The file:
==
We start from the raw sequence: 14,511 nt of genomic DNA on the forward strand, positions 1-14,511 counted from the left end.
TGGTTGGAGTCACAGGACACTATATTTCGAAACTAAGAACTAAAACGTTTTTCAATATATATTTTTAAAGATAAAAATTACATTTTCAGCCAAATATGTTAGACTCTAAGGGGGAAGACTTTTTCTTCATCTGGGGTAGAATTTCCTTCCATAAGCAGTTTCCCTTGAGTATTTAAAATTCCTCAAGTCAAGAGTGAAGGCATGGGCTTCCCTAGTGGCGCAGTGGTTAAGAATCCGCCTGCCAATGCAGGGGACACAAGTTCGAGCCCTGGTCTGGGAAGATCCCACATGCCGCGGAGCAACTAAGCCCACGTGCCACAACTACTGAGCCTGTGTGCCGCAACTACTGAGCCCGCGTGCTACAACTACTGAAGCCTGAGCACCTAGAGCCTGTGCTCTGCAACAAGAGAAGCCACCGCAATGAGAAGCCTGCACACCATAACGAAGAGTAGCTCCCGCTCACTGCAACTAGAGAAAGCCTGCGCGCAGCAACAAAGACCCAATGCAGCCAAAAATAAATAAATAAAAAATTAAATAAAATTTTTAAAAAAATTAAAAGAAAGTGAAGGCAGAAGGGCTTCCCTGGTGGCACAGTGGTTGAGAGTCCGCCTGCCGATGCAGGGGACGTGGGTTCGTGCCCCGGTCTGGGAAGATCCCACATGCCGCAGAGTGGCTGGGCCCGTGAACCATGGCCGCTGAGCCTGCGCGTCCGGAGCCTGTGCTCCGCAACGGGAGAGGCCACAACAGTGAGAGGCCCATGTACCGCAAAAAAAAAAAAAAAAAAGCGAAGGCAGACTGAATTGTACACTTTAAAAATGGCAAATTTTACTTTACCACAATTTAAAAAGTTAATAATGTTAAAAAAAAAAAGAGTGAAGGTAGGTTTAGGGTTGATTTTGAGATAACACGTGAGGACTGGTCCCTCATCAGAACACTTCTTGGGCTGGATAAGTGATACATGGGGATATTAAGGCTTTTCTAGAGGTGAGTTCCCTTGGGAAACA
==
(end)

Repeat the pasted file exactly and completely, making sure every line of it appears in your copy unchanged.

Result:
We start from the raw sequence: 14,511 nt of genomic DNA on the forward strand, positions 1-14,511 counted from the left end.
TGGTTGGAGTCACAGGACACTATATTTCGAAACTAAGAACTAAAACGTTTTTCAATATATATTTTTAAAGATAAAAATTACATTTTCAGCCAAATATGTTAGACTCTAAGGGGGAAGACTTTTTCTTCATCTGGGGTAGAATTTCCTTCCATAAGCAGTTTCCCTTGAGTATTTAAAATTCCTCAAGTCAAGAGTGAAGGCATGGGCTTCCCTAGTGGCGCAGTGGTTAAGAATCCGCCTGCCAATGCAGGGGACACAAGTTCGAGCCCTGGTCTGGGAAGATCCCACATGCCGCGGAGCAACTAAGCCCACGTGCCACAACTACTGAGCCTGTGTGCCGCAACTACTGAGCCCGCGTGCTACAACTACTGAAGCCTGAGCACCTAGAGCCTGTGCTCTGCAACAAGAGAAGCCACCGCAATGAGAAGCCTGCACACCATAACGAAGAGTAGCTCCCGCTCACTGCAACTAGAGAAAGCCTGCGCGCAGCAACAAAGACCCAATGCAGCCAAAAATAAATAAATAAAAAATTAAATAAAATTTTTAAAAAAATTAAAAGAAAGTGAAGGCAGAAGGGCTTCCCTGGTGGCACAGTGGTTGAGAGTCCGCCTGCCGATGCAGGGGACGTGGGTTCGTGCCCCGGTCTGGGAAGATCCCACATGCCGCAGAGTGGCTGGGCCCGTGAACCATGGCCGCTGAGCCTGCGCGTCCGGAGCCTGTGCTCCGCAACGGGAGAGGCCACAACAGTGAGAGGCCCATGTACCGCAAAAAAAAAAAAAAAAAAGCGAAGGCAGACTGAATTGTACACTTTAAAAATGGCAAATTTTACTTTACCACAATTTAAAAAGTTAATAATGTTAAAAAAAAAAAGAGTGAAGGTAGGTTTAGGGTTGATTTTGAGATAACACGTGAGGACTGGTCCCTCATCAGAACACTTCTTGGGCTGGATAAGTGATACATGGGGATATTAAGGCTTTTCTAGAGGTGAGTTCCCTTGGGAAACA